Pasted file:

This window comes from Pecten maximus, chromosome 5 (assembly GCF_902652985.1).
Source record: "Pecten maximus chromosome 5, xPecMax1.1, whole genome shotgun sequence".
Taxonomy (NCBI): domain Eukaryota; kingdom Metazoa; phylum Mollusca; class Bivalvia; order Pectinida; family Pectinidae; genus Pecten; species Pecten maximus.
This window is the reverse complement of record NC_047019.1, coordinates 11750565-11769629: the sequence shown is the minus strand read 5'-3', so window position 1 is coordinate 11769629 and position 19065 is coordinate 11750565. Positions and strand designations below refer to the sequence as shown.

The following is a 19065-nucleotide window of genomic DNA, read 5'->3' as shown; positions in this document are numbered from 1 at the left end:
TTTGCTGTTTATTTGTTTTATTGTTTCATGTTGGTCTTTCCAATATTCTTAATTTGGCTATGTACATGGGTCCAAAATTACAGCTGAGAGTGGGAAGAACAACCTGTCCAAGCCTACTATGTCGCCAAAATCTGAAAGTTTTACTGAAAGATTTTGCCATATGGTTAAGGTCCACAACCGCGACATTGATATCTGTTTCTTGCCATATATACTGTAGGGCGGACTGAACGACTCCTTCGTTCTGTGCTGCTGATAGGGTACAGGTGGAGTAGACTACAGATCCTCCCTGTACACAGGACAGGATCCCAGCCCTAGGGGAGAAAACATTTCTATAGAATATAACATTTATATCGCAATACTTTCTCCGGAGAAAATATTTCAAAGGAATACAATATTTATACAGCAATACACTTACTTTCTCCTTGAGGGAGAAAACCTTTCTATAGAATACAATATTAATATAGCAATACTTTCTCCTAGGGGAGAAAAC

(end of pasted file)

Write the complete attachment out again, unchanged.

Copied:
This window comes from Pecten maximus, chromosome 5 (assembly GCF_902652985.1).
Source record: "Pecten maximus chromosome 5, xPecMax1.1, whole genome shotgun sequence".
Taxonomy (NCBI): domain Eukaryota; kingdom Metazoa; phylum Mollusca; class Bivalvia; order Pectinida; family Pectinidae; genus Pecten; species Pecten maximus.
This window is the reverse complement of record NC_047019.1, coordinates 11750565-11769629: the sequence shown is the minus strand read 5'-3', so window position 1 is coordinate 11769629 and position 19065 is coordinate 11750565. Positions and strand designations below refer to the sequence as shown.

The following is a 19065-nucleotide window of genomic DNA, read 5'->3' as shown; positions in this document are numbered from 1 at the left end:
TTTGCTGTTTATTTGTTTTATTGTTTCATGTTGGTCTTTCCAATATTCTTAATTTGGCTATGTACATGGGTCCAAAATTACAGCTGAGAGTGGGAAGAACAACCTGTCCAAGCCTACTATGTCGCCAAAATCTGAAAGTTTTACTGAAAGATTTTGCCATATGGTTAAGGTCCACAACCGCGACATTGATATCTGTTTCTTGCCATATATACTGTAGGGCGGACTGAACGACTCCTTCGTTCTGTGCTGCTGATAGGGTACAGGTGGAGTAGACTACAGATCCTCCCTGTACACAGGACAGGATCCCAGCCCTAGGGGAGAAAACATTTCTATAGAATATAACATTTATATCGCAATACTTTCTCCGGAGAAAATATTTCAAAGGAATACAATATTTATACAGCAATACACTTACTTTCTCCTTGAGGGAGAAAACCTTTCTATAGAATACAATATTAATATAGCAATACTTTCTCCTAGGGGAGAAAAC